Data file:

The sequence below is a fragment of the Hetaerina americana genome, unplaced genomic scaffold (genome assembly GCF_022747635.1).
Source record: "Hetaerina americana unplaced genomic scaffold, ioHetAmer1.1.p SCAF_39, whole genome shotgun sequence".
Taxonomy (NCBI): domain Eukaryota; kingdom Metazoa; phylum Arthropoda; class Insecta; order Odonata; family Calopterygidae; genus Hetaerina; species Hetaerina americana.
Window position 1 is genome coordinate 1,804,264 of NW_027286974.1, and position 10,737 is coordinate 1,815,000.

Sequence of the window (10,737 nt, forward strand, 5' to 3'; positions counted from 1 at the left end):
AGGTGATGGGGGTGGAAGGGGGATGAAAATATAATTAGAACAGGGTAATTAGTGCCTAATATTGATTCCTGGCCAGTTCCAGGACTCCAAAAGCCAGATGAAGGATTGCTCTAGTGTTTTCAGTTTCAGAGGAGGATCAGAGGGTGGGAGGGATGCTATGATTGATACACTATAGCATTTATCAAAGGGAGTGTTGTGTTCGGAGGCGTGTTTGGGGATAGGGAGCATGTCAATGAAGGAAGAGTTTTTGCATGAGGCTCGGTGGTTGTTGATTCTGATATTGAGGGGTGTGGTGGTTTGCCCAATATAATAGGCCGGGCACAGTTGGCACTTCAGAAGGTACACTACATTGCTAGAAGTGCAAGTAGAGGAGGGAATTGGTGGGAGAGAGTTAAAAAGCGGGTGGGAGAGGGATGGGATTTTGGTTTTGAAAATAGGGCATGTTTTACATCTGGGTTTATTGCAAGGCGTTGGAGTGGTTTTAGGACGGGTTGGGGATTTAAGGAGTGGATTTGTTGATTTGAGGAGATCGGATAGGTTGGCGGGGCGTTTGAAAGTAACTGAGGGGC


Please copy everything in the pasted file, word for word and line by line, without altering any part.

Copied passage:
The sequence below is a fragment of the Hetaerina americana genome, unplaced genomic scaffold (genome assembly GCF_022747635.1).
Source record: "Hetaerina americana unplaced genomic scaffold, ioHetAmer1.1.p SCAF_39, whole genome shotgun sequence".
Taxonomy (NCBI): domain Eukaryota; kingdom Metazoa; phylum Arthropoda; class Insecta; order Odonata; family Calopterygidae; genus Hetaerina; species Hetaerina americana.
Window position 1 is genome coordinate 1,804,264 of NW_027286974.1, and position 10,737 is coordinate 1,815,000.

Sequence of the window (10,737 nt, forward strand, 5' to 3'; positions counted from 1 at the left end):
AGGTGATGGGGGTGGAAGGGGGATGAAAATATAATTAGAACAGGGTAATTAGTGCCTAATATTGATTCCTGGCCAGTTCCAGGACTCCAAAAGCCAGATGAAGGATTGCTCTAGTGTTTTCAGTTTCAGAGGAGGATCAGAGGGTGGGAGGGATGCTATGATTGATACACTATAGCATTTATCAAAGGGAGTGTTGTGTTCGGAGGCGTGTTTGGGGATAGGGAGCATGTCAATGAAGGAAGAGTTTTTGCATGAGGCTCGGTGGTTGTTGATTCTGATATTGAGGGGTGTGGTGGTTTGCCCAATATAATAGGCCGGGCACAGTTGGCACTTCAGAAGGTACACTACATTGCTAGAAGTGCAAGTAGAGGAGGGAATTGGTGGGAGAGAGTTAAAAAGCGGGTGGGAGAGGGATGGGATTTTGGTTTTGAAAATAGGGCATGTTTTACATCTGGGTTTATTGCAAGGCGTTGGAGTGGTTTTAGGACGGGTTGGGGATTTAAGGAGTGGATTTGTTGATTTGAGGAGATCGGATAGGTTGGCGGGGCGTTTGAAAGTAACTGAGGGGC